Research Group

  • Dr. Amelia Bartholomew, Principal Investigator
  • Dr. Pamela Witte, Research Associate
  • Dr. Anita Chong, Research Associate
  • Ms. Mandy Siatskas, Research Associate


  • University of Illinois at Chicago, Chicago, USA


  • The Role of Mesenchymal Stem Cells in Transplantation Tolerance

The induction of transplantation tolerance remains a foreseeable yet elusive goal in transplantation. Experimental approaches using donor bone marrow cells to eliminate recipient reactivity against donor organs are promising, but presently limited in appeal due to the need for rigorous recipient conditioning regimens. High doses of bone marrow stem cells can induce tolerance with less toxic conditioning regimens.

The success of this approach may be in part due to the increased frequency of other immunologically active cell types. Mesenchymal stem cells (MSCs) are multipotential cells that can be induced to differentiate into elements of the bone marrow microenvironment, such as bone cells, adipocytes, and stromal cells. Stromal progeny of MSCs have been implicated in regulatory signals that inhibit or promote lympho- and myelopoiesis, differentiation, and proliferation in vitro. When an extensive complement of MSC progeny, via bone fragments, is transplanted along with hematopoietic stem cells (HSCs), increased hematopoietic engraftment and transplantation tolerance have been observed. We have shown that transplantation of the bone marrow microenvironment without HSCs can lead to the permanent acceptance of murine cardiac allografts. Further, MSCs inhibit T cell proliferation in vitro, prolong skin graft survival, and home to the bone marrow compartment, thereby potentially influencing the host microenvironment. These observations have led us to hypothesize that MSCs have immunomodulatory properties and play a major role in the induction of transplantation tolerance.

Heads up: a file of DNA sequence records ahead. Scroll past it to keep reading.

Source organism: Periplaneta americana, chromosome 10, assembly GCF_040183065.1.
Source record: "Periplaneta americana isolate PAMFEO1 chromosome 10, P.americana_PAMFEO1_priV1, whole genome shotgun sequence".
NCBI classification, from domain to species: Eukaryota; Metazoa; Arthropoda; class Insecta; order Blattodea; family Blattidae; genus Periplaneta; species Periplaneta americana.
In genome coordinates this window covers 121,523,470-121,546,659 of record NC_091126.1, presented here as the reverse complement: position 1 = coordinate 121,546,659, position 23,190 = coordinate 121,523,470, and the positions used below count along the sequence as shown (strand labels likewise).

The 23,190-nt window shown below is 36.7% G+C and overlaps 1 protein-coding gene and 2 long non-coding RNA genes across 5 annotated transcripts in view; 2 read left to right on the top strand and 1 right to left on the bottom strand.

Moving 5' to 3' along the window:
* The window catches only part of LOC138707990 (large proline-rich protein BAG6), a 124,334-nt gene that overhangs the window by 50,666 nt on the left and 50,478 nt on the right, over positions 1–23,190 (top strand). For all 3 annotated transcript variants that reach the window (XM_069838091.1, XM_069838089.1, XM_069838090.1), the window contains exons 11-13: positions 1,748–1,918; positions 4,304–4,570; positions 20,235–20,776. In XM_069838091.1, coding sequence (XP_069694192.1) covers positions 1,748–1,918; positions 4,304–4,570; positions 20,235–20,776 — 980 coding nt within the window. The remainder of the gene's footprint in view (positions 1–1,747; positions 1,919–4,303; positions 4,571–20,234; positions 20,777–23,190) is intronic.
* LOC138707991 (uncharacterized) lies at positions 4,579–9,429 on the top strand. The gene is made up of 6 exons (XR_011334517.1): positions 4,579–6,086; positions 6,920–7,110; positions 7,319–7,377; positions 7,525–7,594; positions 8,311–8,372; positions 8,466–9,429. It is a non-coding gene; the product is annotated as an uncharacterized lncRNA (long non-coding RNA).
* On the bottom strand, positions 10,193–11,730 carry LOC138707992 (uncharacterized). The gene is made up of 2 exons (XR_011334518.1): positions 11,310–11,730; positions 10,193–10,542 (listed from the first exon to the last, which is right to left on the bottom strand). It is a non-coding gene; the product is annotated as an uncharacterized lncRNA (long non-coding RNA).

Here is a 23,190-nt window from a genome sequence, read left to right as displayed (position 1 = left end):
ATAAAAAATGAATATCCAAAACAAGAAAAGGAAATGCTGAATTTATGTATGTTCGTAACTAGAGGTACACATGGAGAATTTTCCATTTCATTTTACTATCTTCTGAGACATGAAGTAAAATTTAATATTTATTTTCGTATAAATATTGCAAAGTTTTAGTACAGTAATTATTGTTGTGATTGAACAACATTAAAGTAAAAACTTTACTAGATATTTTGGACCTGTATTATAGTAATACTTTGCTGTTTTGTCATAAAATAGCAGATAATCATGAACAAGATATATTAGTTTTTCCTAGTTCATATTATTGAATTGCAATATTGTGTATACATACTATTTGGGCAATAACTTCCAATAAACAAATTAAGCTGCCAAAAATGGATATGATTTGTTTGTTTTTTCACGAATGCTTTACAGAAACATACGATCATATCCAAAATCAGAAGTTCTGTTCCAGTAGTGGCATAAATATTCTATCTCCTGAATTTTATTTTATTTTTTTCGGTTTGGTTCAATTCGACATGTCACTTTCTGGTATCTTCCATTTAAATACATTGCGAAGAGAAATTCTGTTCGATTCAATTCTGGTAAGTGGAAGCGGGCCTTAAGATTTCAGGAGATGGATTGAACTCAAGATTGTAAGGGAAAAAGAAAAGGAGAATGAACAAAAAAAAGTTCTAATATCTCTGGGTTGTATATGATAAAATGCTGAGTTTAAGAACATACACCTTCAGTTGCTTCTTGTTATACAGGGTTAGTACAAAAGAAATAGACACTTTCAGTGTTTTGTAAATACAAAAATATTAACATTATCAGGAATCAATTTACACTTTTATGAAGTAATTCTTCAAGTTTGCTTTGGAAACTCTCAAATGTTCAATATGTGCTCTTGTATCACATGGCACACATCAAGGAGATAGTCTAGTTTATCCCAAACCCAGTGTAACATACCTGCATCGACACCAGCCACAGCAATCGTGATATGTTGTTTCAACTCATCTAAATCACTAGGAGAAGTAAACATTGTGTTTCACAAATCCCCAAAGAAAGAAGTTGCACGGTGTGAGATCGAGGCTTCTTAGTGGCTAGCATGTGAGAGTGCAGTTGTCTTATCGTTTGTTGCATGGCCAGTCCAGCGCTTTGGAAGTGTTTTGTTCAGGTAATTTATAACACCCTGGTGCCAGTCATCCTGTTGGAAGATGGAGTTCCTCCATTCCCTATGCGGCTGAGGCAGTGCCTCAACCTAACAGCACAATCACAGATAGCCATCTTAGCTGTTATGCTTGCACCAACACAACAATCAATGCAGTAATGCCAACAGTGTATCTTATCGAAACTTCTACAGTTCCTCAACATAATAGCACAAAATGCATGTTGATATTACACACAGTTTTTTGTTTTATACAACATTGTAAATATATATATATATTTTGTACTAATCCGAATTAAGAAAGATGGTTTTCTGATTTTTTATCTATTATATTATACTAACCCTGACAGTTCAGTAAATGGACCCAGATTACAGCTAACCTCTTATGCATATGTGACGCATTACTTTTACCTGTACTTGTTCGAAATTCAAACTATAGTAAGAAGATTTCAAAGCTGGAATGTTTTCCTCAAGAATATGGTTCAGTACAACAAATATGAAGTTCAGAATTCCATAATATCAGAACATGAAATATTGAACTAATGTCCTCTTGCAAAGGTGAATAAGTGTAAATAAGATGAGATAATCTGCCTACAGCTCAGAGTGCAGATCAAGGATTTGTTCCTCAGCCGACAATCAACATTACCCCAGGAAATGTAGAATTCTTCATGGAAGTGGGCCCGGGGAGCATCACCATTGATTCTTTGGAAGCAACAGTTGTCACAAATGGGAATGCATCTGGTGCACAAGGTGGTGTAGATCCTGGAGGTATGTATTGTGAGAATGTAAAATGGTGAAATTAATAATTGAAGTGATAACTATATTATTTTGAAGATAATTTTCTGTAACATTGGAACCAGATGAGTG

In these studies, we will test whether MSCs directly affect the induction of tolerance by engrafting them within the thymus and altering the recipient T cell repertoire. We will also test whether the MSCs play an indirect role in the induction of tolerance through the facilitation of HSC engraftment either with or without host conditioning. Insights gained on the role donor MSCs play in allograft acceptance may then be applied to our pre-clinical model for the development of novel pre-clinical cellular therapies in transplantation tolerance.